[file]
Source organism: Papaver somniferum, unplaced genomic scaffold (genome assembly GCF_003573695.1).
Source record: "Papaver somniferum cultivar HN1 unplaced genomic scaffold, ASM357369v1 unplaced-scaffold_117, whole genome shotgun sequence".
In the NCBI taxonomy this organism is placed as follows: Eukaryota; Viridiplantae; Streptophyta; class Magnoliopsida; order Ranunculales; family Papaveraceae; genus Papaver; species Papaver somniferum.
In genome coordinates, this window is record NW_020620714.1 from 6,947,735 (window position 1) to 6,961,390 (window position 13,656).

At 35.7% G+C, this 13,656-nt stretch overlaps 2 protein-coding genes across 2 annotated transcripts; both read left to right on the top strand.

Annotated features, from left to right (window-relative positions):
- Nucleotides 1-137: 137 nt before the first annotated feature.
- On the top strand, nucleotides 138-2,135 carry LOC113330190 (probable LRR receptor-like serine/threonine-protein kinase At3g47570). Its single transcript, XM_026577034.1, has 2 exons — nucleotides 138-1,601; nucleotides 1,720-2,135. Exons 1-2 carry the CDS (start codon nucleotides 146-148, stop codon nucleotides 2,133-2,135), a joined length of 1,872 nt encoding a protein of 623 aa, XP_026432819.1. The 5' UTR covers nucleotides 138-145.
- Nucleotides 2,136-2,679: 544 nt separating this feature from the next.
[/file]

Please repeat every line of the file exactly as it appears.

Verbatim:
Source organism: Papaver somniferum, unplaced genomic scaffold (genome assembly GCF_003573695.1).
Source record: "Papaver somniferum cultivar HN1 unplaced genomic scaffold, ASM357369v1 unplaced-scaffold_117, whole genome shotgun sequence".
In the NCBI taxonomy this organism is placed as follows: Eukaryota; Viridiplantae; Streptophyta; class Magnoliopsida; order Ranunculales; family Papaveraceae; genus Papaver; species Papaver somniferum.
In genome coordinates, this window is record NW_020620714.1 from 6,947,735 (window position 1) to 6,961,390 (window position 13,656).

At 35.7% G+C, this 13,656-nt stretch overlaps 2 protein-coding genes across 2 annotated transcripts; both read left to right on the top strand.

Annotated features, from left to right (window-relative positions):
- Nucleotides 1-137: 137 nt before the first annotated feature.
- On the top strand, nucleotides 138-2,135 carry LOC113330190 (probable LRR receptor-like serine/threonine-protein kinase At3g47570). Its single transcript, XM_026577034.1, has 2 exons — nucleotides 138-1,601; nucleotides 1,720-2,135. Exons 1-2 carry the CDS (start codon nucleotides 146-148, stop codon nucleotides 2,133-2,135), a joined length of 1,872 nt encoding a protein of 623 aa, XP_026432819.1. The 5' UTR covers nucleotides 138-145.
- Nucleotides 2,136-2,679: 544 nt separating this feature from the next.